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Being at Home With a Difficult Challenge : Illness Forces Change in Approach to Finances

June 10, 1997|HELAINE OLEN

Jane LaFazio and Don Strom never used to worry about money.

The San Diego couple traveled widely and dined out frequently. Strom, a high-ranking personnel officer for Hewlett-Packard, managed the couple's money.

"He handled all the finances; I just went to Nordstrom's or called the travel agent," LaFazio recalled with a smile.

That was before Strom, now 51, suffered a near-fatal brain aneurysm five years ago that left him permanently disabled and unlikely ever to resume full-time employment.

"I basically cried for the first 2 1/2 years," LaFazio, now 46, said.

"On the outside, we look like nothing has changed," she said. "But now, we don't have any discretionary income. I worry about finances, and my husband has brain damage and is still learning to read and write" again.

The couple, who have no children, are fortunate that Strom has been covered by a long-term disability policy, were insured with a health maintenance organization and that they had already saved a significant amount of money. Without the wise planning and insurance, the illness would have meant a quick, dramatic drop in standard of living and eaten a big hole in their savings.

But that's not to say that their crisis has been without severe frustrations. LaFazio repeatedly battled their health-care provider when it attempted to cut off Strom's speech therapy after a mere six weeks and several times thereafter.

Through it all, friends and family have helped out, earning the couple's enduring gratitude. For example, a former teacher LaFazio met in an art class now tutors Strom in reading and writing two mornings a week at no charge. Strom has improved, so much so that he now volunteers regularly, doing administrative work for the San Diego Brain Injury Foundation.

But Strom has been unable to fully continue his active, hands-on management of the couple's finances, relying instead on their longtime stockbroker for help because LaFazio is just beginning to learn about investing.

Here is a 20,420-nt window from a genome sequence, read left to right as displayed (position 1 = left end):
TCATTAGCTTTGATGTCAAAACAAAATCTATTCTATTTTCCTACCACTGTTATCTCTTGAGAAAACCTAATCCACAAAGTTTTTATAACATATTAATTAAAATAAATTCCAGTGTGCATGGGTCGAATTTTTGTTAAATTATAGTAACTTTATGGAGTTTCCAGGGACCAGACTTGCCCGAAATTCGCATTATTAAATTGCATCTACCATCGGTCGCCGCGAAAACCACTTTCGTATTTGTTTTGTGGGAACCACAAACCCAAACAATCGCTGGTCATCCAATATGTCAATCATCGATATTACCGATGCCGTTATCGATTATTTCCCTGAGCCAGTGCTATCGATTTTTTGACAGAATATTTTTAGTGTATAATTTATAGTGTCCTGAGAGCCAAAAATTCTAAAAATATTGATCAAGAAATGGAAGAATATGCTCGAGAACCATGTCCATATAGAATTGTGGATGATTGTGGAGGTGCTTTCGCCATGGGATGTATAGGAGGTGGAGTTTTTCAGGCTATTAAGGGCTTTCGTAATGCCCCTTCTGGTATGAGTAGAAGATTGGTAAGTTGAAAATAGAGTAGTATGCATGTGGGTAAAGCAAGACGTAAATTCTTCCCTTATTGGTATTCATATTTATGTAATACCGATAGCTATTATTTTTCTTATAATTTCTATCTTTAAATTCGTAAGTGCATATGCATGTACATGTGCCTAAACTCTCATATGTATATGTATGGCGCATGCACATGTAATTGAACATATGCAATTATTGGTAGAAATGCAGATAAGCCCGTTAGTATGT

According to Margaret Wertheimer, a fee-only certified financial planner in Mount Shasta, Calif., this money-management predicament partly explains why Strom's and LaFazio's thinking about their finances has yet to be fully adapted to their current circumstances.

LaFazio, a marketing coordinator for an architecture firm, would like to be in a position to consider taking an early retirement so she can spend more time working on her painting, which she took up shortly after Strom became ill. But she wonders whether that will even be possible.

Together, Strom and LaFazio, now married 20 years, grossed about $125,000 a year before he became ill. Today, their income--LaFazio's salary and Strom's company and government disability benefits--is less than two-thirds of what it was. As for what they have saved, they have several hundred thousand dollars in various investments, Hewlett-Packard stock options worth slightly more than $50,000 that have not been exercised, and more than $100,000 in equity in their San Diego home.

Overall, 65% of their holdings are in individual stocks such as Hewlett-Packard, Boeing, U.S. Bancorp and Cymer; 28% is in bonds; 3.5% is divided among five mutual funds, the largest amounts being in the GT Global Growth and Income and the Smith Barney Concert Social Awareness funds; and 3.5% is in money market funds.

For a comfortable retirement in California, though, most planners would suggest a couple would need close to $1 million in savings, possibly more if they want to prepare for medical expenses as they age. Strom and La Fazio are now far from that goal and are not adding to their nest egg.

Also making an early retirement less likely, Wertheimer said, is the fact that Strom's disability payments--now close to 40% of their income--will stop when he turns 65.

"I would be wary about leaving the work force," the planner told LaFazio. "I don't think your investments can support your current style of living."

There may be room for a compromise, though, Wertheimer said. It's a matter of deciding on priorities. LaFazio has made numerous adjustments--from eliminating dry cleaning to seeking a less-expensive tax preparer--but she could reexamine her finances to search for additional ways to save.

"If you decide that the way you live now is the most important thing, you will have to keep on working full time," the planner explained. "You need to know how much you are spending and on what. Everything you do has a price tag."

The planner believes that LaFazio needs to take a more active role in the family's financial life. For example, LaFazio is still unclear about crucial matters such as whether Strom will be eligible to collect a pension from Hewlett-Packard, and she could not state the difference between a mutual fund and individual stocks.

"I'm not a number cruncher," LaFazio admitted.

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